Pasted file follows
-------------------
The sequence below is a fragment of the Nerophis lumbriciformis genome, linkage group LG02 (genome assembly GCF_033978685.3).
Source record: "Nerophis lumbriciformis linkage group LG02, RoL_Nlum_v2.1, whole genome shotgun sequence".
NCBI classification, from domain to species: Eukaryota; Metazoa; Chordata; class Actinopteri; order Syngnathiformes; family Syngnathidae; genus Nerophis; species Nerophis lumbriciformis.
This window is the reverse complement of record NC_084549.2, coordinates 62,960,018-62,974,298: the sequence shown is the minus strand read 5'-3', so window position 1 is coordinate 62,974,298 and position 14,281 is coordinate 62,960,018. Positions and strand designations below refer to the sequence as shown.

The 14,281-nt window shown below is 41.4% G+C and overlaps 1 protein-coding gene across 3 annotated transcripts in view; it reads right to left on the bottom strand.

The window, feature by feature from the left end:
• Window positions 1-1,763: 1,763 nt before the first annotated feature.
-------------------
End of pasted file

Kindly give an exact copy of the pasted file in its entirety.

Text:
The sequence below is a fragment of the Nerophis lumbriciformis genome, linkage group LG02 (genome assembly GCF_033978685.3).
Source record: "Nerophis lumbriciformis linkage group LG02, RoL_Nlum_v2.1, whole genome shotgun sequence".
NCBI classification, from domain to species: Eukaryota; Metazoa; Chordata; class Actinopteri; order Syngnathiformes; family Syngnathidae; genus Nerophis; species Nerophis lumbriciformis.
This window is the reverse complement of record NC_084549.2, coordinates 62,960,018-62,974,298: the sequence shown is the minus strand read 5'-3', so window position 1 is coordinate 62,974,298 and position 14,281 is coordinate 62,960,018. Positions and strand designations below refer to the sequence as shown.

The 14,281-nt window shown below is 41.4% G+C and overlaps 1 protein-coding gene across 3 annotated transcripts in view; it reads right to left on the bottom strand.

The window, feature by feature from the left end:
• Window positions 1-1,763: 1,763 nt before the first annotated feature.